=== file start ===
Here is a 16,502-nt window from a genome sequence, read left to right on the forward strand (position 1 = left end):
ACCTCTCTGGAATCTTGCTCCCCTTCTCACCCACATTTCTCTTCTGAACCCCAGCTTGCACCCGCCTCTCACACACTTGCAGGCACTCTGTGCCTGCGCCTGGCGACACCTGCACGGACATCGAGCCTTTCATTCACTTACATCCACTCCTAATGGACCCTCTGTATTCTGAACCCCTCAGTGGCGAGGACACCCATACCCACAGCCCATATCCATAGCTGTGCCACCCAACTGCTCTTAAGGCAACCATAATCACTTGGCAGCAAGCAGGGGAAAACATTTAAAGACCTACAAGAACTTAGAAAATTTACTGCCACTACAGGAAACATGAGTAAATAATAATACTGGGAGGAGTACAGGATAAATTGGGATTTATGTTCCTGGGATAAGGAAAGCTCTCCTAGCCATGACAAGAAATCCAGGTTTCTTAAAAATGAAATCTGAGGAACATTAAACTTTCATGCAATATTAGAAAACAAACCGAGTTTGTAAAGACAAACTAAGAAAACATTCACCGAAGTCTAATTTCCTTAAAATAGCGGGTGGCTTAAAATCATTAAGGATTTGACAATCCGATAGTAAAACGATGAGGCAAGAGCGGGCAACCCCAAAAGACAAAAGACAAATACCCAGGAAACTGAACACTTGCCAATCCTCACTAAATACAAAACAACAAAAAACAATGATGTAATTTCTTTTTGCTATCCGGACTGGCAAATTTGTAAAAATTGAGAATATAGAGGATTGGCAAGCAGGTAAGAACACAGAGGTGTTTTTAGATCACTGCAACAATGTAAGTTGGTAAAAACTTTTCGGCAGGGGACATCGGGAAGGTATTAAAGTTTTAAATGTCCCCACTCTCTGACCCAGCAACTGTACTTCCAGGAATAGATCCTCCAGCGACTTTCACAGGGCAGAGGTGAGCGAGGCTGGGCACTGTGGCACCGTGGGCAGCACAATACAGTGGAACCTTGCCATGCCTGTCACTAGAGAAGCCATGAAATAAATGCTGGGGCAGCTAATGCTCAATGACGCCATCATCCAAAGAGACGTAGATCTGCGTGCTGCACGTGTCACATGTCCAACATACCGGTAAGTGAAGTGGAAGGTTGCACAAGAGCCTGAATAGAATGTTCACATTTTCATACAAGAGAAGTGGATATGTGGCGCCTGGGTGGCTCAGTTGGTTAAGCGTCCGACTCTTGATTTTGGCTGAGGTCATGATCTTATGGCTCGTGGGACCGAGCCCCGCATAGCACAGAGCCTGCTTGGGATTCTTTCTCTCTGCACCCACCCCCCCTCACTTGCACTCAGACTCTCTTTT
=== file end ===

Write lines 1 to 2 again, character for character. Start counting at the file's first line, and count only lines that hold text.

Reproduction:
Here is a 16,502-nt window from a genome sequence, read left to right on the forward strand (position 1 = left end):
ACCTCTCTGGAATCTTGCTCCCCTTCTCACCCACATTTCTCTTCTGAACCCCAGCTTGCACCCGCCTCTCACACACTTGCAGGCACTCTGTGCCTGCGCCTGGCGACACCTGCACGGACATCGAGCCTTTCATTCACTTACATCCACTCCTAATGGACCCTCTGTATTCTGAACCCCTCAGTGGCGAGGACACCCATACCCACAGCCCATATCCATAGCTGTGCCACCCAACTGCTCTTAAGGCAACCATAATCACTTGGCAGCAAGCAGGGGAAAACATTTAAAGACCTACAAGAACTTAGAAAATTTACTGCCACTACAGGAAACATGAGTAAATAATAATACTGGGAGGAGTACAGGATAAATTGGGATTTATGTTCCTGGGATAAGGAAAGCTCTCCTAGCCATGACAAGAAATCCAGGTTTCTTAAAAATGAAATCTGAGGAACATTAAACTTTCATGCAATATTAGAAAACAAACCGAGTTTGTAAAGACAAACTAAGAAAACATTCACCGAAGTCTAATTTCCTTAAAATAGCGGGTGGCTTAAAATCATTAAGGATTTGACAATCCGATAGTAAAACGATGAGGCAAGAGCGGGCAACCCCAAAAGACAAAAGACAAATACCCAGGAAACTGAACACTTGCCAATCCTCACTAAATACAAAACAACAAAAAACAATGATGTAATTTCTTTTTGCTATCCGGACTGGCAAATTTGTAAAAATTGAGAATATAGAGGATTGGCAAGCAGGTAAGAACACAGAGGTGTTTTTAGATCACTGCAACAATGTAAGTTGGTAAAAACTTTTCGGCAGGGGACATCGGGAAGGTATTAAAGTTTTAAATGTCCCCACTCTCTGACCCAGCAACTGTACTTCCAGGAATAGATCCTCCAGCGACTTTCACAGGGCAGAGGTGAGCGAGGCTGGGCACTGTGGCACCGTGGGCAGCACAATACAGTGGAACCTTGCCATGCCTGTCACTAGAGAAGCCATGAAATAAATGCTGGGGCAGCTAATGCTCAATGACGCCATCATCCAAAGAGACGTAGATCTGCGTGCTGCACGTGTCACATGTCCAACATACCGGTAAGTGAAGTGGAAGGTTGCACAAGAGCCTGAATAGAATGTTCACATTTTCATACAAGAGAAGTGGATATGTGGCGCCTGGGTGGCTCAGTTGGTTAAGCGTCCGACTCTTGATTTTGGCTGAGGTCATGATCTTATGGCTCGTGGGACCGAGCCCCGCATAGCACAGAGCCTGCTTGGGATTCTTTCTCTCTGCACCCACCCCCCCTCACTTGCACTCAGACTCTCTTTT